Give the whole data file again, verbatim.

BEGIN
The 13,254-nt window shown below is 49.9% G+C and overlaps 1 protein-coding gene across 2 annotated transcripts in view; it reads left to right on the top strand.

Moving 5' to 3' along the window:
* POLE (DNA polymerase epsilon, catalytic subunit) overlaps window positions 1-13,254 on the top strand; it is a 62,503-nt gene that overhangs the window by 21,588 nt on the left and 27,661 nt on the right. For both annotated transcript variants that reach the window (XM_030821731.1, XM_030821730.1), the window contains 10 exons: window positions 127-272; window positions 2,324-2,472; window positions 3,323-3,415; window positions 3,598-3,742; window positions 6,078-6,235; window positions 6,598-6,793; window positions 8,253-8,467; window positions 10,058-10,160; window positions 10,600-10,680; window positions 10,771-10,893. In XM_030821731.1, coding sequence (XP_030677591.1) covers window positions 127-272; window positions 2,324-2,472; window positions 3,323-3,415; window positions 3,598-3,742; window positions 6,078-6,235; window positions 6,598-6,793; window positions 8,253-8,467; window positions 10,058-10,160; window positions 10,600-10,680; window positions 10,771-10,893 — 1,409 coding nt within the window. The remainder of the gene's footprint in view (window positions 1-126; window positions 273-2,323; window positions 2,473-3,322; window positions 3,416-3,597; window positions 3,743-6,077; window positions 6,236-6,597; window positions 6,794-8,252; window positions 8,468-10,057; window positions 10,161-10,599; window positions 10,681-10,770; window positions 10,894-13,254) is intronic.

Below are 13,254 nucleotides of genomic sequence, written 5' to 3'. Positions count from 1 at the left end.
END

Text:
The 13,254-nt window shown below is 49.9% G+C and overlaps 1 protein-coding gene across 2 annotated transcripts in view; it reads left to right on the top strand.

Moving 5' to 3' along the window:
* POLE (DNA polymerase epsilon, catalytic subunit) overlaps window positions 1-13,254 on the top strand; it is a 62,503-nt gene that overhangs the window by 21,588 nt on the left and 27,661 nt on the right. For both annotated transcript variants that reach the window (XM_030821731.1, XM_030821730.1), the window contains 10 exons: window positions 127-272; window positions 2,324-2,472; window positions 3,323-3,415; window positions 3,598-3,742; window positions 6,078-6,235; window positions 6,598-6,793; window positions 8,253-8,467; window positions 10,058-10,160; window positions 10,600-10,680; window positions 10,771-10,893. In XM_030821731.1, coding sequence (XP_030677591.1) covers window positions 127-272; window positions 2,324-2,472; window positions 3,323-3,415; window positions 3,598-3,742; window positions 6,078-6,235; window positions 6,598-6,793; window positions 8,253-8,467; window positions 10,058-10,160; window positions 10,600-10,680; window positions 10,771-10,893 — 1,409 coding nt within the window. The remainder of the gene's footprint in view (window positions 1-126; window positions 273-2,323; window positions 2,473-3,322; window positions 3,416-3,597; window positions 3,743-6,077; window positions 6,236-6,597; window positions 6,794-8,252; window positions 8,468-10,057; window positions 10,161-10,599; window positions 10,681-10,770; window positions 10,894-13,254) is intronic.

Below are 13,254 nucleotides of genomic sequence, written 5' to 3'. Positions count from 1 at the left end.